ComicSpace is Awesome

December 27th, 2006

Since I have two complete issues of Keeley: CHE done I have been spending a lot of time working on publicity so people will actually read the darn thing. Recently, a cool site called ComicSpace popped up which is kind of a Myspace for people who read or make comics. The person who made the site also made OnlineComics.net, which I’ve found to be where most of my readers came from so I signed up for ComicSpace almost as soon as it opened. It’s become popular, with over 8,000 people signed up. The atmosphere is very friendly and it has put me in touch with a lot of interesting people, from other comic creators in Columbia to makers of comics I like a lot, such as 12 Reasons Why I Love Her by Jamie S. Rich and X-Men: First Class by Jeff Parker.

ComicSpace uses the ad service Project Wonderful. Advertisers bid for blocks of ad space located on various websites. If their bid is the highest, their ad gets shown in the block and the advertiser if charged. If the bid is losing, no money is exchanged. I stuck my own ad for this site up on some ad blocks at ComicSpace. According to Google Analytics, that accounts for around 10% of my visitors. Not too shabby for a few dollars a day when my ad is running.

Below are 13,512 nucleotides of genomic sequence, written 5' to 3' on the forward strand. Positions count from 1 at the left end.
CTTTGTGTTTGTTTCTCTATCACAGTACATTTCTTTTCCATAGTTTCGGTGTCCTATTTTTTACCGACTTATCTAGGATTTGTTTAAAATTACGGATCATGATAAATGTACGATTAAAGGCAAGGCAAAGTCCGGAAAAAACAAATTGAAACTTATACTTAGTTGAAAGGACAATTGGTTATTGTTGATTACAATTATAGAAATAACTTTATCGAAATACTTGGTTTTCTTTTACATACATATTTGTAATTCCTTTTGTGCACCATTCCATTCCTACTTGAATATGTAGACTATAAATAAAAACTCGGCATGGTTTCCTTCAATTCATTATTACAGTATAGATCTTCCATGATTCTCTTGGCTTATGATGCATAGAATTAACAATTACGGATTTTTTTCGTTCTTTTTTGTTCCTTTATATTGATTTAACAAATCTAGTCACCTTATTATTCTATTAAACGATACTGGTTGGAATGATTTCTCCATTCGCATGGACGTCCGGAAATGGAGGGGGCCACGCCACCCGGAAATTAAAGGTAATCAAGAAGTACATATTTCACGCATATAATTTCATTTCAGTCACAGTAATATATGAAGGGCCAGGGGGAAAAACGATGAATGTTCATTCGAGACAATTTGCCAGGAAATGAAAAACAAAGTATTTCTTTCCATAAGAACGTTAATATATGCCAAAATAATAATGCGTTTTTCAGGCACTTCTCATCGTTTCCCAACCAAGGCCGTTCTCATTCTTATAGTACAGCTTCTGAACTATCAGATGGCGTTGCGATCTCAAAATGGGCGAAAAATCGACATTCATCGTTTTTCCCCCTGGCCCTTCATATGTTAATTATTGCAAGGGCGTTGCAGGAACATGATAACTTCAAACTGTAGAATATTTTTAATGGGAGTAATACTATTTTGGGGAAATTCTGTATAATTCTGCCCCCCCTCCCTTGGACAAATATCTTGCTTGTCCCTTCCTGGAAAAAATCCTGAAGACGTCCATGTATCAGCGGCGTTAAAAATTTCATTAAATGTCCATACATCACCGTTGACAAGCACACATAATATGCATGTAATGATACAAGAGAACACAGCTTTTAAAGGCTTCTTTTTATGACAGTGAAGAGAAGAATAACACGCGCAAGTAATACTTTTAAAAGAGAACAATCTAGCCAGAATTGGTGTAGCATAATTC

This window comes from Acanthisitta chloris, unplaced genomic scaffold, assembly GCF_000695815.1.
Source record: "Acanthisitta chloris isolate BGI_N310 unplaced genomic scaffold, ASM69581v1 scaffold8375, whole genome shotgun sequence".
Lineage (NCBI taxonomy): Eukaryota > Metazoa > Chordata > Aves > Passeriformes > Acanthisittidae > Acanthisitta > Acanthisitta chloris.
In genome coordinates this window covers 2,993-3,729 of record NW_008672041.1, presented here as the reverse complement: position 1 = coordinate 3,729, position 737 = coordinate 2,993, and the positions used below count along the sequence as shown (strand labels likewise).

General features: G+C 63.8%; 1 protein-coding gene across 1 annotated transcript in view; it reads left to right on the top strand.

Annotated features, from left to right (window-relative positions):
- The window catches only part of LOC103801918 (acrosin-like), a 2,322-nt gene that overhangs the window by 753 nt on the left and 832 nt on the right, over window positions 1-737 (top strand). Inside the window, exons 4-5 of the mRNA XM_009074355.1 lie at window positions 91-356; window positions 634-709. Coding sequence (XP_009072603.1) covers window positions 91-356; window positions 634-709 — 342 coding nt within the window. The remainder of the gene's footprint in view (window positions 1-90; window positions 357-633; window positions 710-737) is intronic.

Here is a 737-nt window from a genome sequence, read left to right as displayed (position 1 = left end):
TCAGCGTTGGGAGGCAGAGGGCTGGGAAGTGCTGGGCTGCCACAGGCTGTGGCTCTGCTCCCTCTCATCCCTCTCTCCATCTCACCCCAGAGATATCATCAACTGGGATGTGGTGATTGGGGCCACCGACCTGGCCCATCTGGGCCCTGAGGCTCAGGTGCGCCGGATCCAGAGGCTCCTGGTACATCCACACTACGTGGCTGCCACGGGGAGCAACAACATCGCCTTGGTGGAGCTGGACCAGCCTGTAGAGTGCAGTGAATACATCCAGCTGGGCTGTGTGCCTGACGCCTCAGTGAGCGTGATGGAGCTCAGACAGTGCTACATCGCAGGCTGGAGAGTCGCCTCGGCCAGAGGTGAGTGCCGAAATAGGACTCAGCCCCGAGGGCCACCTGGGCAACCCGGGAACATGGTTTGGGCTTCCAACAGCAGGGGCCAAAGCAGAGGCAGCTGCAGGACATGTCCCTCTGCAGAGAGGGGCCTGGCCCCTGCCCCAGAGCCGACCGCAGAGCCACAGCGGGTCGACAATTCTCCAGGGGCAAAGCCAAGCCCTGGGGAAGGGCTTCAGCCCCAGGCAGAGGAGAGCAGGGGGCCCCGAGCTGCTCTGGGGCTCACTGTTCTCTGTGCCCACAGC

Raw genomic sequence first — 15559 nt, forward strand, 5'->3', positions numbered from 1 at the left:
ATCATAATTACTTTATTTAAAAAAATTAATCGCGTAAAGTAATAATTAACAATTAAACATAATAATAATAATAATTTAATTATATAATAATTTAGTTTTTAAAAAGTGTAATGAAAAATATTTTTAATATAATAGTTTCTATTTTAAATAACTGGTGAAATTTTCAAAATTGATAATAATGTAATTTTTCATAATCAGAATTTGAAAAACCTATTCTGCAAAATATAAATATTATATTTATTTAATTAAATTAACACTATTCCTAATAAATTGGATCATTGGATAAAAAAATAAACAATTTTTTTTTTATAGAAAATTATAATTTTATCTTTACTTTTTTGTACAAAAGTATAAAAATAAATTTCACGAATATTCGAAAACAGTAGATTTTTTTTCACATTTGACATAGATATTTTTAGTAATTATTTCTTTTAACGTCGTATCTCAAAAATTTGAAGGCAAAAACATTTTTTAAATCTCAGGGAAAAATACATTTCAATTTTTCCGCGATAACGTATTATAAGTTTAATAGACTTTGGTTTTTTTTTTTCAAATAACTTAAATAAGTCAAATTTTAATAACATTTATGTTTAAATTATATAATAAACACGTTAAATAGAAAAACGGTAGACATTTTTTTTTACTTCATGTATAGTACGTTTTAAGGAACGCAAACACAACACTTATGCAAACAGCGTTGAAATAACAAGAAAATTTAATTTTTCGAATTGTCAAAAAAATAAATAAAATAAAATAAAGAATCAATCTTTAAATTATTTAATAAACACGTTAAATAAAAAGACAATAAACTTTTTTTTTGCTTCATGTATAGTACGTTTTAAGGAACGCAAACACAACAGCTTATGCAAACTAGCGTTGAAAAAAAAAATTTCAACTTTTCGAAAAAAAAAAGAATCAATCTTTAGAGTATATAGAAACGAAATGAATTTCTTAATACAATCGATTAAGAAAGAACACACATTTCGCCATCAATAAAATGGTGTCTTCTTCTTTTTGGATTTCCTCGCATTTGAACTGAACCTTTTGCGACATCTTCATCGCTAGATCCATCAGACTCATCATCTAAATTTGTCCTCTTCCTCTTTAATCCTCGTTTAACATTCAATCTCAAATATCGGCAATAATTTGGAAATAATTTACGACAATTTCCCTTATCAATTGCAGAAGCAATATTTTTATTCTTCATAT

The coolest thing that has happened is that I got fan mail from someone who saw my site via my Project Wonderful ad. And this time it’s not from my mom: it’s Dean Trippe, a cartoonist with his own webcomic, and a blog. His comic, Butterfly, is about a sidekick that works for a Robin-esque character who of course is himself a sidekick to a Batman-ish character. It’s very funny and the art style is very retro and simple, like Darwyn Cookes‘. He thought my comic was so cool that he mentioned it on his blog! My pageviews shot up that week up to 900 one day. That’s crazy!

My advertising efforts are dying down as I prepare for Issue 3. The first fourteen pages are absolutely set and I like it a lot. The last six pages are still in flux, but I think I at least nailed down the general plot and what happens each page. Maybe the alternate versions of the script will turn up on DeviantART. When the comic starts I think I’ll still go page-by-page, but I’ll skip all of the rough stuff and post full color pages. Readers seem to like that the best for some odd reason….


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